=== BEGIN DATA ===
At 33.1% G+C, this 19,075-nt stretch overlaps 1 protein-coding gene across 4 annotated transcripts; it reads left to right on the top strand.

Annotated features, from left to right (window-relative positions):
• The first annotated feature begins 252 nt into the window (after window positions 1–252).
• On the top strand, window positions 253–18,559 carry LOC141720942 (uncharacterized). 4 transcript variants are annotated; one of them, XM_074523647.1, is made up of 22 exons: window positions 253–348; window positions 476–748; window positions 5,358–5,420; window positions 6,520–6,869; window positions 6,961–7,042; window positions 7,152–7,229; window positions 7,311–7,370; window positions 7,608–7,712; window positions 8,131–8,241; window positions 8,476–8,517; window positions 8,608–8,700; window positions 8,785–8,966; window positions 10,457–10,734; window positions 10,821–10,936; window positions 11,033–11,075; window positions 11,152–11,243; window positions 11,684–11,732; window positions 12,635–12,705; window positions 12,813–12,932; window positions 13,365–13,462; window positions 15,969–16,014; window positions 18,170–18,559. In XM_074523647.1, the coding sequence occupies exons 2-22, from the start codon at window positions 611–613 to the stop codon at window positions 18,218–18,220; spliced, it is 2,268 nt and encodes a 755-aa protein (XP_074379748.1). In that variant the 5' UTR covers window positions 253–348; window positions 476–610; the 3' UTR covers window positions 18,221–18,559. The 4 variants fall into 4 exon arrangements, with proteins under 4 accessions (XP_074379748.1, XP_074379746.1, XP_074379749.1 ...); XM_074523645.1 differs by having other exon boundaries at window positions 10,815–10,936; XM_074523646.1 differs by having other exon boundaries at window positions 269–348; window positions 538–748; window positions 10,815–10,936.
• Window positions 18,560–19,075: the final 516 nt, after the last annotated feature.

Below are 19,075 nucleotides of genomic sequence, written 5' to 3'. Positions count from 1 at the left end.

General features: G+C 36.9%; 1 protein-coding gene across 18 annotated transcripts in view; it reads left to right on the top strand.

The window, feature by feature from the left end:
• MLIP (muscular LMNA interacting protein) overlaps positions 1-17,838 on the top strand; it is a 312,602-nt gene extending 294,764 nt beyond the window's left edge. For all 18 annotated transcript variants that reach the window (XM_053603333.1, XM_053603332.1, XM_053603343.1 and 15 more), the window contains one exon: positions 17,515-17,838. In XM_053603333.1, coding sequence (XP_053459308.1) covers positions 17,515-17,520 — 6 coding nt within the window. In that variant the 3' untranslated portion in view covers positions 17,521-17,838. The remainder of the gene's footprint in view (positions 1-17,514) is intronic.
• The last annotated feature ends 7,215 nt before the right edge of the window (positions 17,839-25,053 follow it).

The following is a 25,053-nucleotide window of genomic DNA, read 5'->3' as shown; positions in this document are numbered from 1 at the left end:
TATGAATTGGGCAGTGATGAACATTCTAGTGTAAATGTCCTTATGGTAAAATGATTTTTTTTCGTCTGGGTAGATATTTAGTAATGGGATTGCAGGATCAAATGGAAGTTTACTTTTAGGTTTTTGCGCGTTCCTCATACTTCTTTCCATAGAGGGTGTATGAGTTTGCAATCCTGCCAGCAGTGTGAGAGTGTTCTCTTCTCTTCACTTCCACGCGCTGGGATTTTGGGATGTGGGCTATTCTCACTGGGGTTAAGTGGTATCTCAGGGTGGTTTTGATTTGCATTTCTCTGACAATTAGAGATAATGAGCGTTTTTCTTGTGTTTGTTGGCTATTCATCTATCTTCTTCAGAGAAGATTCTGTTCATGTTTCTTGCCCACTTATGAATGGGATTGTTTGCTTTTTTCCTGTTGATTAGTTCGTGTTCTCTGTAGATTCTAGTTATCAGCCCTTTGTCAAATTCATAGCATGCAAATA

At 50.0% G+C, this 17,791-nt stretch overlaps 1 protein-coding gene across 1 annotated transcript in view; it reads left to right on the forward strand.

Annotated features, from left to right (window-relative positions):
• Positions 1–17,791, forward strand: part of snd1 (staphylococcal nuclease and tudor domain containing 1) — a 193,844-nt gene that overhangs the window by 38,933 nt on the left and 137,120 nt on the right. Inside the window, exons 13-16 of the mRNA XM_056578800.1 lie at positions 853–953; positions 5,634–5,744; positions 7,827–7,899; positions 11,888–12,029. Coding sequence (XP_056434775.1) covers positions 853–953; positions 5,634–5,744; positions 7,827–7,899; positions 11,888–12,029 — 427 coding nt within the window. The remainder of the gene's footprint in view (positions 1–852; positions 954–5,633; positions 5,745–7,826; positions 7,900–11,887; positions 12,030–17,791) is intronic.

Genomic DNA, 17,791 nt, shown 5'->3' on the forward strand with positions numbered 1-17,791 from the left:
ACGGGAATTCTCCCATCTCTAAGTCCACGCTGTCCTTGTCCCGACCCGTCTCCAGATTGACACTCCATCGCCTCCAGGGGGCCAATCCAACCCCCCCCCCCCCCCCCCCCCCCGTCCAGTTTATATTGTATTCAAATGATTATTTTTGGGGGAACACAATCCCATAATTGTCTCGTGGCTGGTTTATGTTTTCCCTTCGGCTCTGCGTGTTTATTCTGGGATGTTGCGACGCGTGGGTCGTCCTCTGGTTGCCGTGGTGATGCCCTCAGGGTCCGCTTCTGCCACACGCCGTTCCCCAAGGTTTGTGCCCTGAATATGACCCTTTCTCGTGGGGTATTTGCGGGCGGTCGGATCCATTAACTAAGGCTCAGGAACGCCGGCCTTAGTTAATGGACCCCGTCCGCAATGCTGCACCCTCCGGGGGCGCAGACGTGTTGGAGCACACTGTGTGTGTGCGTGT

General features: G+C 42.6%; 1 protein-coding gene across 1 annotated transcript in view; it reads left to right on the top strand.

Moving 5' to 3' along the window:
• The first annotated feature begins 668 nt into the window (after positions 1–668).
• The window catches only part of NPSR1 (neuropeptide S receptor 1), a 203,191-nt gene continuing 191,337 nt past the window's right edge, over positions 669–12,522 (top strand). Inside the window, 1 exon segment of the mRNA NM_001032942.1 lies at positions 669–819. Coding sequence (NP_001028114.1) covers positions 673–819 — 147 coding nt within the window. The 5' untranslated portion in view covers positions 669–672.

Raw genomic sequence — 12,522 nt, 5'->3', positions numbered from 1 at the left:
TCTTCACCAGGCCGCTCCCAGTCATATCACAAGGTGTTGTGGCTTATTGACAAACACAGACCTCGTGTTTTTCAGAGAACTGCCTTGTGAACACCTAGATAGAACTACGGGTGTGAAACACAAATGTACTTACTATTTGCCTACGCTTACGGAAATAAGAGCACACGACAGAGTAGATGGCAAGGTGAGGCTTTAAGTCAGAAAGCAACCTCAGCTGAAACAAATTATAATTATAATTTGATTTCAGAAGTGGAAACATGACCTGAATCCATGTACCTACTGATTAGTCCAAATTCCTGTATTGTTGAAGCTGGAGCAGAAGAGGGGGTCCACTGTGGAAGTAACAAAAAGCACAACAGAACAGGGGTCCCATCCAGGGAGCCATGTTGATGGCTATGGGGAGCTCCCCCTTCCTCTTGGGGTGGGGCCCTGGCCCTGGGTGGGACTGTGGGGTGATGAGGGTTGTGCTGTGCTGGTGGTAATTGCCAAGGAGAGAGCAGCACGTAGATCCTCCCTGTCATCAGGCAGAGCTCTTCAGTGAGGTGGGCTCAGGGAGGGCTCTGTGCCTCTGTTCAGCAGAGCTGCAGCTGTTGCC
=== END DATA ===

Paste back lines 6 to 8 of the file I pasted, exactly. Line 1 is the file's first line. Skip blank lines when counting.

Below are 19,075 nucleotides of genomic sequence, written 5' to 3'. Positions count from 1 at the left end.

General features: G+C 36.9%; 1 protein-coding gene across 18 annotated transcripts in view; it reads left to right on the top strand.

The window, feature by feature from the left end: